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|Title: ||Strategic Forest Management Planning Under Uncertainty Due to Fire|
|Authors: ||Savage, David William|
|Advisor: ||Martell, David Lee|
|Keywords: ||Forest Management|
|Issue Date: ||23-Feb-2010|
|Abstract: ||Forest managers throughout Canada must contend with natural disturbance processes that vary over both time and space when developing and implementing forest management plans designed to provide a range of economic, ecological, and social values. In this thesis, I develop a stochastic simulation model with an embedded linear programming (LP) model and use it to evaluate strategies for reducing uncertainty due to forest fires. My results showed that frequent re-planning was sufficient to reduce variability in harvest volume when the burn fraction was low, however, as the burn fraction increased above 0.45%, the best strategy to reduce variability in harvest volume was to account for fire explicitly in the planning process using Model III. A risk analysis tool was also developed to demonstrate a method for managers to improve decision making under uncertainty.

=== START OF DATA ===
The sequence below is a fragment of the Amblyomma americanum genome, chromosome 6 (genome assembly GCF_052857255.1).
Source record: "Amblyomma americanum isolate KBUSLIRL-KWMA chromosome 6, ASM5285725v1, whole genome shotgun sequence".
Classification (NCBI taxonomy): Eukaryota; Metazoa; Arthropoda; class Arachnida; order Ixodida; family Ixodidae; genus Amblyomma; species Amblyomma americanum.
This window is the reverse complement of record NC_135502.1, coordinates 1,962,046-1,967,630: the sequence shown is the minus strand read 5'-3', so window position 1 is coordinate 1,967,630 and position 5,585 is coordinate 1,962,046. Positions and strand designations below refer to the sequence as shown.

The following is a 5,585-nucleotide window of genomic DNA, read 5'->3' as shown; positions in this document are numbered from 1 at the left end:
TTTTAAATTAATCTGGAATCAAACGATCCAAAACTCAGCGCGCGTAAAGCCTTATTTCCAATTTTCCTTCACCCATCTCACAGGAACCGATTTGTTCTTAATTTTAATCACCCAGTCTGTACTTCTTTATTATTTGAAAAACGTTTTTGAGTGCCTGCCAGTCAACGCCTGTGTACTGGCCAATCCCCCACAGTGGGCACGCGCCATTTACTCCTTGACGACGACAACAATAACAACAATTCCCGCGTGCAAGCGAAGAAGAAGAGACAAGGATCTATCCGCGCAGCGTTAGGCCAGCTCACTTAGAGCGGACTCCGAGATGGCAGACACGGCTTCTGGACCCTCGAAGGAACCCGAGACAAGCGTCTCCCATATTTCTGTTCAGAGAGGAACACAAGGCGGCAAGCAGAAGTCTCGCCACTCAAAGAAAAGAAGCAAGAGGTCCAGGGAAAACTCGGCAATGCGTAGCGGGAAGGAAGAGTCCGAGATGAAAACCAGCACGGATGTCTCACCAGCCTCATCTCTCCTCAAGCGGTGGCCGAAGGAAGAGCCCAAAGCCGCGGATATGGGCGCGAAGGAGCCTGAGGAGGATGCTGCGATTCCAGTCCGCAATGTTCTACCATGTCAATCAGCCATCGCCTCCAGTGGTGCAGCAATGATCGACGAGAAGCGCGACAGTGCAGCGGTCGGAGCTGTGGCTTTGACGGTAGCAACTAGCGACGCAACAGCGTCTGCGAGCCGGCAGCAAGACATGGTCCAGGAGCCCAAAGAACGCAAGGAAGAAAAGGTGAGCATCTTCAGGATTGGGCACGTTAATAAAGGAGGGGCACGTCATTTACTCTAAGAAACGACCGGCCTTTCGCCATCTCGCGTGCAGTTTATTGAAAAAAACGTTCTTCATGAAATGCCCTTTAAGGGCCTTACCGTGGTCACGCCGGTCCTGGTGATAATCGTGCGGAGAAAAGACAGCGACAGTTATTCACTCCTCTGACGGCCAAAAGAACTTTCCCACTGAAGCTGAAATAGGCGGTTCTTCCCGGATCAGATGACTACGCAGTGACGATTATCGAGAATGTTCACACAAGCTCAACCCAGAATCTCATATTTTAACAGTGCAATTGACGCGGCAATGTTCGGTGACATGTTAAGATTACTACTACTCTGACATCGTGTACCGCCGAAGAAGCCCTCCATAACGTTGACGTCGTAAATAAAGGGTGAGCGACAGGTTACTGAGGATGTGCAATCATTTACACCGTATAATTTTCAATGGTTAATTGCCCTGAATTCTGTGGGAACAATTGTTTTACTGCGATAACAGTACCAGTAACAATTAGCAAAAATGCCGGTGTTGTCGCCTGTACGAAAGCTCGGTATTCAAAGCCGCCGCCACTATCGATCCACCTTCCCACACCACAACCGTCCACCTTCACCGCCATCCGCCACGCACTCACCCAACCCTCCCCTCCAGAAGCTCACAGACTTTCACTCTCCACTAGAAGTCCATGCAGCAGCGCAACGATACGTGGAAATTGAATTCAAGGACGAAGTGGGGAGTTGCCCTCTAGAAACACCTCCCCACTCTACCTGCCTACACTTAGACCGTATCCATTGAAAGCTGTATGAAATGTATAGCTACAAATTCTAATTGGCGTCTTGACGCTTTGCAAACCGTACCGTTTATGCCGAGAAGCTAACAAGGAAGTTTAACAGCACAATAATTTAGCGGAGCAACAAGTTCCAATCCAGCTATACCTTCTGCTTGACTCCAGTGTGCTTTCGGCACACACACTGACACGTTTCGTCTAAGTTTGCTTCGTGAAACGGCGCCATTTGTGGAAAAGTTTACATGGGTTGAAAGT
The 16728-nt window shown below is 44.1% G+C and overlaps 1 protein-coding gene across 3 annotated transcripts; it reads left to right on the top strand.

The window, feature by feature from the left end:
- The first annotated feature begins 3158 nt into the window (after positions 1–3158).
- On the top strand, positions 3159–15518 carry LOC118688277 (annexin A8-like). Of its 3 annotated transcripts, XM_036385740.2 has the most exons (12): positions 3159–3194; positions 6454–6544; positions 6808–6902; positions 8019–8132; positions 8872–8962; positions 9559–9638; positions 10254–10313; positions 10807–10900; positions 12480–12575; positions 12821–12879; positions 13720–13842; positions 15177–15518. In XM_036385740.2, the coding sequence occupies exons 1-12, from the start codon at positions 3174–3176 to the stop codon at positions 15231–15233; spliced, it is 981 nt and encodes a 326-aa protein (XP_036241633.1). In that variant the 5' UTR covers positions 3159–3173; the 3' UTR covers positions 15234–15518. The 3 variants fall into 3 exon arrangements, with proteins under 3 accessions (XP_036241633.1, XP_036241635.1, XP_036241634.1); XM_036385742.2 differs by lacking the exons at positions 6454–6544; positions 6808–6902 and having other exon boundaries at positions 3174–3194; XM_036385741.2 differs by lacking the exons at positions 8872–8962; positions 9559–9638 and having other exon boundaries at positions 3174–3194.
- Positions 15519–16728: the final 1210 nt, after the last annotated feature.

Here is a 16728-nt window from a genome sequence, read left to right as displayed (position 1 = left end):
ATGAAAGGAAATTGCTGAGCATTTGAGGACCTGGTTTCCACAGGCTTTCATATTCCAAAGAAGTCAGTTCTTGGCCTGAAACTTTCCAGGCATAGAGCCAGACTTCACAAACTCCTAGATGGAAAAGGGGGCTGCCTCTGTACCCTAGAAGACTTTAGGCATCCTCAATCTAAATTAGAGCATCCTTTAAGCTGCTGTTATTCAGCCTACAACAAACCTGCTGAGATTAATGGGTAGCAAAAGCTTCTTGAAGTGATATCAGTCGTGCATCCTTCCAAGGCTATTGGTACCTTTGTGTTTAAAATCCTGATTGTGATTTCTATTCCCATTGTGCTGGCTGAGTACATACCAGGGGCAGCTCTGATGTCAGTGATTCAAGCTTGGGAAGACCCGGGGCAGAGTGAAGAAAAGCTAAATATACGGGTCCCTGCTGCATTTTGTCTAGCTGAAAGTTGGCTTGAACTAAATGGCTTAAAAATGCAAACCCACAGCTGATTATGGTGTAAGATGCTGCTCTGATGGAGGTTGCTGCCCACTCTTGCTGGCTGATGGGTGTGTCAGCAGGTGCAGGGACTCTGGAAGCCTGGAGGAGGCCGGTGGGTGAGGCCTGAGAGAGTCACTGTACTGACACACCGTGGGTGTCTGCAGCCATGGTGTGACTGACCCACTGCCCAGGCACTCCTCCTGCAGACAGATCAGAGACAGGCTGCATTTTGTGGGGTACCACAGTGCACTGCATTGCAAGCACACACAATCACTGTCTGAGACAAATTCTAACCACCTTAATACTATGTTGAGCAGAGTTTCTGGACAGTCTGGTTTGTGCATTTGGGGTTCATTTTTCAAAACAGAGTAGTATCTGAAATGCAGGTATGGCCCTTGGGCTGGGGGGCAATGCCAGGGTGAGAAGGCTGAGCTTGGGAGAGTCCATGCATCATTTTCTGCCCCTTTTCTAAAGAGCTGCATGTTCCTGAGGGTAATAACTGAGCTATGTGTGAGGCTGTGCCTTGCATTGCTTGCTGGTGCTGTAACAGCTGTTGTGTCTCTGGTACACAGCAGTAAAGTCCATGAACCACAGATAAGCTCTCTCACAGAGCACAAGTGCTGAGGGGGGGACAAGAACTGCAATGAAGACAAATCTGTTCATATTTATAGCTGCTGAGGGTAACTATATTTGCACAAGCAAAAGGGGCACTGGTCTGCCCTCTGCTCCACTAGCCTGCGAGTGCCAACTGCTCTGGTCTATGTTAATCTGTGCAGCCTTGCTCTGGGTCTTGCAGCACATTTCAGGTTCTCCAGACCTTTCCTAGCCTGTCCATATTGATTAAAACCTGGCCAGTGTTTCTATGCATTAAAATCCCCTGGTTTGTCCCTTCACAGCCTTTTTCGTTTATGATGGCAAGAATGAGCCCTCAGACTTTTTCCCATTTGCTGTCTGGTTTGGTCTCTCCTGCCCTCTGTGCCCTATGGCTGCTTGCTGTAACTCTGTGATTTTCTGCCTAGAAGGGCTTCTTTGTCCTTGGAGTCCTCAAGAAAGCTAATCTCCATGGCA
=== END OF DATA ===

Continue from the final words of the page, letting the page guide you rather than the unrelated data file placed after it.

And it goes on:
The impact of fire on mature and old forest areas was examined and showed that LP forest management planning models reduce the areas of mature and old forest to the minimum required area and fire further reduces the seral area. As the burn fraction increased, the likelihood of the mature and old forest areas satisfying the minimum area requirements decreased. However, if the seral area constraint was strengthened (i.e., the right hand side of the constraint was increased) the likelihood improved. When the planning model was modified to maximize mature and old forest areas, the two fixed harvest volumes (i.e., 2.0 and 8.0 M. m3/decade) had much different impacts on the areas of mature and old forest when the burn fraction was greater than 0.45%.
Bootstrapped burn fraction confidence intervals were used to examine the impact of uncertain burn fraction estimates when using Model III to develop harvest schedules. I found that harvest volume bounds were large when the burn fraction was ≥0.45%. I also examined how the uncertainty in natural burn fraction (i.e., estimates of pre-fire suppression average annual area burned) estimates being used for ecosystem management can impact old forest area requirements and the resulting timber supply.|
|Appears in Collections:||Doctoral|
Faculty of Forestry - Doctoral theses
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